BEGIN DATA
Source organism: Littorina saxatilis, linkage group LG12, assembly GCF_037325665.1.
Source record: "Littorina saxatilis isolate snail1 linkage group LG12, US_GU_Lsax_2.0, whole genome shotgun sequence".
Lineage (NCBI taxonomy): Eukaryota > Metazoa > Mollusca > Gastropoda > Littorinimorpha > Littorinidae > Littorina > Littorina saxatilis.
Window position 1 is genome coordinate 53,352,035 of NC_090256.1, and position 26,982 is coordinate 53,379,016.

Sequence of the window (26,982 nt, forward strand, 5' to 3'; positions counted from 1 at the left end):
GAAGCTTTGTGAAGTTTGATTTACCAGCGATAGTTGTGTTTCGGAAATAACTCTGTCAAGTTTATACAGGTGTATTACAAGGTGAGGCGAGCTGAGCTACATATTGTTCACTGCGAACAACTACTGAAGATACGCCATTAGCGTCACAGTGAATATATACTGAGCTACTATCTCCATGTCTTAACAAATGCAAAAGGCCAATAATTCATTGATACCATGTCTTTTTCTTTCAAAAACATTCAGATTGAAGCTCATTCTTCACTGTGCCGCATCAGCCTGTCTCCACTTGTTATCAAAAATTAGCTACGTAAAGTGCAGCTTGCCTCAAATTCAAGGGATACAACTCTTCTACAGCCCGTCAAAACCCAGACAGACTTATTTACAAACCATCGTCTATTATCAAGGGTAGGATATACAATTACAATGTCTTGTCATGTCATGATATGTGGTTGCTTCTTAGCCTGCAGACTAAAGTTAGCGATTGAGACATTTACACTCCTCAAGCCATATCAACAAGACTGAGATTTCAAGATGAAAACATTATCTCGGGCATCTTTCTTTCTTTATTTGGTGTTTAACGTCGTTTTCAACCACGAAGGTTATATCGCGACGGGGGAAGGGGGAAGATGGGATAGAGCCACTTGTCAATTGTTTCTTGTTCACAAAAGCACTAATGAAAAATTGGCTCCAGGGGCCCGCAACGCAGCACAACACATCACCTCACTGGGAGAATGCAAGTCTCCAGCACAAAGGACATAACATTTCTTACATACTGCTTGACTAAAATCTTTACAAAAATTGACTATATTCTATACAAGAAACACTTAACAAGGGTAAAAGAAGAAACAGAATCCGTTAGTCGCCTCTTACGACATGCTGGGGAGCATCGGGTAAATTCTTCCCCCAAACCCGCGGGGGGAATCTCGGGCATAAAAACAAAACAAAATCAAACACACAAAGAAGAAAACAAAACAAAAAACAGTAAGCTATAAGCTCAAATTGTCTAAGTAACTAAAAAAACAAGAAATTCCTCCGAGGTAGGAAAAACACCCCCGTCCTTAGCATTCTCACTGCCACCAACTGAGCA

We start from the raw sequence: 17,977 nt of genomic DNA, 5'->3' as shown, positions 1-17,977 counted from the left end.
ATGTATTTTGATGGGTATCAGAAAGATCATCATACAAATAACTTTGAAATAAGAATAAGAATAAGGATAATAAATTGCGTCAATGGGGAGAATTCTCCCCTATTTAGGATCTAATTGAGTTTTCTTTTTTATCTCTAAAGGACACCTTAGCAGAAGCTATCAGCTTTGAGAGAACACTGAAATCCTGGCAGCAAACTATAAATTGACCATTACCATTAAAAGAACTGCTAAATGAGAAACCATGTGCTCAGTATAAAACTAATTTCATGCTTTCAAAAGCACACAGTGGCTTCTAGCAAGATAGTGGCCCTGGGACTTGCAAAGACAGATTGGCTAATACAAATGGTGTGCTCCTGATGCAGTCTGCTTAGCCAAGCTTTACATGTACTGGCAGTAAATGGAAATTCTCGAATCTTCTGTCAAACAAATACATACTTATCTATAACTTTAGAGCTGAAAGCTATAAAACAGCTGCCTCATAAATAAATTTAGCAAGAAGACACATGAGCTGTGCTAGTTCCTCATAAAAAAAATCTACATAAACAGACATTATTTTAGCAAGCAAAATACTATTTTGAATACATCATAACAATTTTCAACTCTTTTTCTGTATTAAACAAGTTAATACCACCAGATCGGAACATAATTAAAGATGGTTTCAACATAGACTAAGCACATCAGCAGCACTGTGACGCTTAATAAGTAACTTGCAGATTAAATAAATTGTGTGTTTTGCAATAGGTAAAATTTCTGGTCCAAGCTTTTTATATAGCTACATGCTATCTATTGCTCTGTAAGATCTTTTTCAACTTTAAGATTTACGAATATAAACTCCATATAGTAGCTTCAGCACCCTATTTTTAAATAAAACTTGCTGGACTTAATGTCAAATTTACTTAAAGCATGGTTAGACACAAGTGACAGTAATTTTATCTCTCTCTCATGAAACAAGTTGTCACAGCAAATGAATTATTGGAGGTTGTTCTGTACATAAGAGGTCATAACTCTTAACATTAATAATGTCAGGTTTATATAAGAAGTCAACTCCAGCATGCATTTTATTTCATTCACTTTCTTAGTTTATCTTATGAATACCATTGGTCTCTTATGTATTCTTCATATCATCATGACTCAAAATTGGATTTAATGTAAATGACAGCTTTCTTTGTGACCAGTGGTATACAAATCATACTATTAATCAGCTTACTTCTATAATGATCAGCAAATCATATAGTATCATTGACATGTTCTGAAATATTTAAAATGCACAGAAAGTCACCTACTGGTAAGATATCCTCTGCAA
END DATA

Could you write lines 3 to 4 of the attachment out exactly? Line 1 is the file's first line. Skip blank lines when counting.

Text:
Lineage (NCBI taxonomy): Eukaryota > Metazoa > Mollusca > Gastropoda > Littorinimorpha > Littorinidae > Littorina > Littorina saxatilis.
Window position 1 is genome coordinate 53,352,035 of NC_090256.1, and position 26,982 is coordinate 53,379,016.